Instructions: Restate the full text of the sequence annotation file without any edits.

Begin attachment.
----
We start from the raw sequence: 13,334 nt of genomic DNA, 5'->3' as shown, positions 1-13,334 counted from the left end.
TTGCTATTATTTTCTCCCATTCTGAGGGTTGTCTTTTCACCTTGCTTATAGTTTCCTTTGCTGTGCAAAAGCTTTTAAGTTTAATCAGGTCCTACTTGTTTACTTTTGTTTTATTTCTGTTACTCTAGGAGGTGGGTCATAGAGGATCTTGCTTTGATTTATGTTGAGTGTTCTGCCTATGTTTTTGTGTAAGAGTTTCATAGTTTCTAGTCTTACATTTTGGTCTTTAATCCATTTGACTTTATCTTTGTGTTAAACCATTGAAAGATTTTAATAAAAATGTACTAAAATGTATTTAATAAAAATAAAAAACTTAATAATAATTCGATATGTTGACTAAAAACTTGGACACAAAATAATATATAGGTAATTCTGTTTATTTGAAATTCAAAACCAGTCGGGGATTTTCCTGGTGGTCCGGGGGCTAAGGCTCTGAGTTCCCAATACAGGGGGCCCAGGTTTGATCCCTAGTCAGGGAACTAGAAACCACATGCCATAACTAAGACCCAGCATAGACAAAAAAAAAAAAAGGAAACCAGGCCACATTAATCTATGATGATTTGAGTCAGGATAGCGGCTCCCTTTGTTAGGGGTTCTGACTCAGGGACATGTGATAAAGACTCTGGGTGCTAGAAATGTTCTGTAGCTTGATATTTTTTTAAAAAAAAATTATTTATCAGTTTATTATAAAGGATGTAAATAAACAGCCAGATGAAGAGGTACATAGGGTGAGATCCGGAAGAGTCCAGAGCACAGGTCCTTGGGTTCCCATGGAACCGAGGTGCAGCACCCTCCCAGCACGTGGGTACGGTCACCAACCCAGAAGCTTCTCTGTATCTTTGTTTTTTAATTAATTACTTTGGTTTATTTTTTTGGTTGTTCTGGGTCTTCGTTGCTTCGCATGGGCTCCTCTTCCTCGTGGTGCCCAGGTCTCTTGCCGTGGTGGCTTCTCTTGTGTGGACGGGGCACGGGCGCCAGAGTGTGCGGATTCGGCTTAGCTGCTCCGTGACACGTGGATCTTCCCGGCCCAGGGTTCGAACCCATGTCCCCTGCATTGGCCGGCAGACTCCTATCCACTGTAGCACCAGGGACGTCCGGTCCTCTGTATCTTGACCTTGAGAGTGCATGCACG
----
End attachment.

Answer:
We start from the raw sequence: 13,334 nt of genomic DNA, 5'->3' as shown, positions 1-13,334 counted from the left end.
TTGCTATTATTTTCTCCCATTCTGAGGGTTGTCTTTTCACCTTGCTTATAGTTTCCTTTGCTGTGCAAAAGCTTTTAAGTTTAATCAGGTCCTACTTGTTTACTTTTGTTTTATTTCTGTTACTCTAGGAGGTGGGTCATAGAGGATCTTGCTTTGATTTATGTTGAGTGTTCTGCCTATGTTTTTGTGTAAGAGTTTCATAGTTTCTAGTCTTACATTTTGGTCTTTAATCCATTTGACTTTATCTTTGTGTTAAACCATTGAAAGATTTTAATAAAAATGTACTAAAATGTATTTAATAAAAATAAAAAACTTAATAATAATTCGATATGTTGACTAAAAACTTGGACACAAAATAATATATAGGTAATTCTGTTTATTTGAAATTCAAAACCAGTCGGGGATTTTCCTGGTGGTCCGGGGGCTAAGGCTCTGAGTTCCCAATACAGGGGGCCCAGGTTTGATCCCTAGTCAGGGAACTAGAAACCACATGCCATAACTAAGACCCAGCATAGACAAAAAAAAAAAAAGGAAACCAGGCCACATTAATCTATGATGATTTGAGTCAGGATAGCGGCTCCCTTTGTTAGGGGTTCTGACTCAGGGACATGTGATAAAGACTCTGGGTGCTAGAAATGTTCTGTAGCTTGATATTTTTTTAAAAAAAAATTATTTATCAGTTTATTATAAAGGATGTAAATAAACAGCCAGATGAAGAGGTACATAGGGTGAGATCCGGAAGAGTCCAGAGCACAGGTCCTTGGGTTCCCATGGAACCGAGGTGCAGCACCCTCCCAGCACGTGGGTACGGTCACCAACCCAGAAGCTTCTCTGTATCTTTGTTTTTTAATTAATTACTTTGGTTTATTTTTTTGGTTGTTCTGGGTCTTCGTTGCTTCGCATGGGCTCCTCTTCCTCGTGGTGCCCAGGTCTCTTGCCGTGGTGGCTTCTCTTGTGTGGACGGGGCACGGGCGCCAGAGTGTGCGGATTCGGCTTAGCTGCTCCGTGACACGTGGATCTTCCCGGCCCAGGGTTCGAACCCATGTCCCCTGCATTGGCCGGCAGACTCCTATCCACTGTAGCACCAGGGACGTCCGGTCCTCTGTATCTTGACCTTGAGAGTGCATGCACG